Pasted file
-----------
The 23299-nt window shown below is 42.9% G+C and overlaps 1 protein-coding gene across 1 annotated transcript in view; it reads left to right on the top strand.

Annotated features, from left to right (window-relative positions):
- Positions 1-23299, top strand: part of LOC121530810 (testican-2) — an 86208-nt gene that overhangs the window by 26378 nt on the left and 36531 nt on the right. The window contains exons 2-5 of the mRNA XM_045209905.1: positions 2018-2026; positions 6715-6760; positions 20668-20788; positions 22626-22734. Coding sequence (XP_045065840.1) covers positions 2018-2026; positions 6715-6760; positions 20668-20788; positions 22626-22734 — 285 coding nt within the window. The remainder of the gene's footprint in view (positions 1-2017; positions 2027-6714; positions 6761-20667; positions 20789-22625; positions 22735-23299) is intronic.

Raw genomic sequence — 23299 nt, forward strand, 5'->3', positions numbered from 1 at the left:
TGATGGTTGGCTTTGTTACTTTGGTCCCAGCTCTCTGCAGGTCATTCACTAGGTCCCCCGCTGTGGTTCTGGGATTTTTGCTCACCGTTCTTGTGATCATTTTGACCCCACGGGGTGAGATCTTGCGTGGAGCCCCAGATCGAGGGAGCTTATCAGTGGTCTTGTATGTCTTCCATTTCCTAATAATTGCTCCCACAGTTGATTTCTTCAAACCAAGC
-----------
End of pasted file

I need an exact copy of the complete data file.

The 23299-nt window shown below is 42.9% G+C and overlaps 1 protein-coding gene across 1 annotated transcript in view; it reads left to right on the top strand.

Annotated features, from left to right (window-relative positions):
- Positions 1-23299, top strand: part of LOC121530810 (testican-2) — an 86208-nt gene that overhangs the window by 26378 nt on the left and 36531 nt on the right. The window contains exons 2-5 of the mRNA XM_045209905.1: positions 2018-2026; positions 6715-6760; positions 20668-20788; positions 22626-22734. Coding sequence (XP_045065840.1) covers positions 2018-2026; positions 6715-6760; positions 20668-20788; positions 22626-22734 — 285 coding nt within the window. The remainder of the gene's footprint in view (positions 1-2017; positions 2027-6714; positions 6761-20667; positions 20789-22625; positions 22735-23299) is intronic.

Raw genomic sequence — 23299 nt, forward strand, 5'->3', positions numbered from 1 at the left:
TGATGGTTGGCTTTGTTACTTTGGTCCCAGCTCTCTGCAGGTCATTCACTAGGTCCCCCGCTGTGGTTCTGGGATTTTTGCTCACCGTTCTTGTGATCATTTTGACCCCACGGGGTGAGATCTTGCGTGGAGCCCCAGATCGAGGGAGCTTATCAGTGGTCTTGTATGTCTTCCATTTCCTAATAATTGCTCCCACAGTTGATTTCTTCAAACCAAGC